He's Gone From Mines To Minutes
Tuesday, July 15, 2008
The mysterious player starting on the right side of midfield for D.C. United in last Saturday's SuperLiga opener -- and who will probably play there again tonight against Mexican club Atlante -- has spent barely two weeks on the roster and has yet to play in an MLS regular season match.
Before joining United, the biggest crowd to watch Craig Thompson perform numbered maybe 1,000 for an NCAA tournament game.
He studied mechanical engineering at Colorado School of Mines, a Division II program known as the Orediggers whose mascot, Marvin the Miner, roamed the sidelines with a replica pickax.
Ignored in the MLS draft, Thompson was claimed by Houston in the second round of an obscure supplemental process a week later. The Dynamo did not see an immediate future for him and decided to deal his rights to United, which, desperate for healthy bodies for this second annual MLS-Mexican tournament, thrust him into the starting lineup against Chivas Guadalajara.
When Coach Tom Soehn told him he would start, "I was like, 'No way,' " Thompson said yesterday. "But I had to get focused and worry about the game. Definitely a little nervous before I went out there. Some of the guys were like, 'Just stay calm and play easy.' "
Thompson, 22, contributed 90 serviceable minutes during United's 2-1 loss. Given United's badly depleted roster, he seems likely to retain the job tonight at RFK Stadium. To maintain hopes of reaching the semifinals, United needs a tie or victory against Atlante before facing Houston in the group finale Saturday.
"It's difficult enough to come into a league game, let alone against Chivas, where you have to play at a higher level, a higher intensity," said defender Bryan Namoff, who played behind Thompson on the right side. "He's learning. He has a long way to go, but he has definitely taken some big strides, and with each game, he has gained more confidence."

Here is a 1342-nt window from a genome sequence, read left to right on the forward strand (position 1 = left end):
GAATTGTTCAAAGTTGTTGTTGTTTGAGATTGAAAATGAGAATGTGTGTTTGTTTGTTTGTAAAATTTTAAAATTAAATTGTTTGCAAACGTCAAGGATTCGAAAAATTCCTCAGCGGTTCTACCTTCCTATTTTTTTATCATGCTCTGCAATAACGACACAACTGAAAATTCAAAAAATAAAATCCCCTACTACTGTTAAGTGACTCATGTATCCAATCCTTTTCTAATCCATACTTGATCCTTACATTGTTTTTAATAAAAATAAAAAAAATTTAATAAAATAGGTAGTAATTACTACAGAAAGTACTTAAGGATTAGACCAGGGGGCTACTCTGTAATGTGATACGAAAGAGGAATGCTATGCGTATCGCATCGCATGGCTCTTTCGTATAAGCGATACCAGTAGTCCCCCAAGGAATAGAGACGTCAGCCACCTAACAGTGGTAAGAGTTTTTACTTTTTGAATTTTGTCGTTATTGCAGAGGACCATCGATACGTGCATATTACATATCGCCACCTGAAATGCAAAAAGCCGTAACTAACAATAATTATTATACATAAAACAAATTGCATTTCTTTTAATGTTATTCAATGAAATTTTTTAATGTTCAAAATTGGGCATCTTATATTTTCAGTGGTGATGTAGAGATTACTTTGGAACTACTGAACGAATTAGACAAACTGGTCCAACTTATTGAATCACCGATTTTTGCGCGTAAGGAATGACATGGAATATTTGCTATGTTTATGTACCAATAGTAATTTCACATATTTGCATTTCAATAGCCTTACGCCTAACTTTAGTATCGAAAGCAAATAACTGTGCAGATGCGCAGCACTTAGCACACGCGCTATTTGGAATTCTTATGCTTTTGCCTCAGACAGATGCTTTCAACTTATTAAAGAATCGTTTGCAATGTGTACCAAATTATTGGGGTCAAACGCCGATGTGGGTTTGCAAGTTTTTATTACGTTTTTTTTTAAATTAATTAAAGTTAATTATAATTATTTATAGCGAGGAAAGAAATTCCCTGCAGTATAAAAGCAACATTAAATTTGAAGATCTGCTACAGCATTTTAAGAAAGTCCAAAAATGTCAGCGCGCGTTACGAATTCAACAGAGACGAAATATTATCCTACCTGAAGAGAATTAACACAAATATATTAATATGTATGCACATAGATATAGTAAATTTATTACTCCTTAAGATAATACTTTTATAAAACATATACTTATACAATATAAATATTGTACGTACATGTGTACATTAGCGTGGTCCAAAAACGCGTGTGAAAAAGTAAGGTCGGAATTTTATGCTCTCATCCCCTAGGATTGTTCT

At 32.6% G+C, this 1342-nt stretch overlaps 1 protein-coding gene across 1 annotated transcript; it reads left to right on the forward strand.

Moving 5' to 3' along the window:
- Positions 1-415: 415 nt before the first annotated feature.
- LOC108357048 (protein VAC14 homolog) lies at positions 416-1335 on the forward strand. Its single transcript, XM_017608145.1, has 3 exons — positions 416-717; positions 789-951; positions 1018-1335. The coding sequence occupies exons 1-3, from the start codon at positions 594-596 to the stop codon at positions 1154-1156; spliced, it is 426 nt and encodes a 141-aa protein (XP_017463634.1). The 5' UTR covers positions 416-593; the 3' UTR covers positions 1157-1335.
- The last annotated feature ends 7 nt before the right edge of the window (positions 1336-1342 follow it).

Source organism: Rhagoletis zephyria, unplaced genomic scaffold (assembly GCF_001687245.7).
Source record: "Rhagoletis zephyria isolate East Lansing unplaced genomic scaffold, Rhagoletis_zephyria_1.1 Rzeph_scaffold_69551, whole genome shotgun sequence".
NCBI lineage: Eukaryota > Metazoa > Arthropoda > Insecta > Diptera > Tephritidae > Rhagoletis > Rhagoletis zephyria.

Before United acquired him June 30 for a pick in the fourth (and final) round of the 2010 supplemental draft, the 5-foot-8, 160-pound Thompson had a tryout of sorts in a pair of D.C. reserve division games. Once the trade was finalized and he signed a low-level developmental contract, Thompson debuted in the second half of a U.S. Open Cup game against Rochester and then played 75 minutes against Chicago in the same competition a week later.
With few options on the flank last weekend, Soehn turned to Thompson against Chivas, Mexico's most popular club and employer of several Mexican national team players.
In describing Thompson, Soehn referenced Josh Gros, the strong-willed, versatile midfielder who was forced to retire last offseason at age 25 after suffering several concussions.
"He fights through everything," Soehn said. "We had the Josh Groses of the world who did that, and we are a missing a little bit of that" this year.
Thompson has had to adjust to new teammates and improve his fitness level after not playing much competitive soccer since last fall. After being drafted, he decided to continue his course work and did not join the Dynamo until May. Upon his departure from Houston, he trained with Real Colorado, his youth team in the Denver area.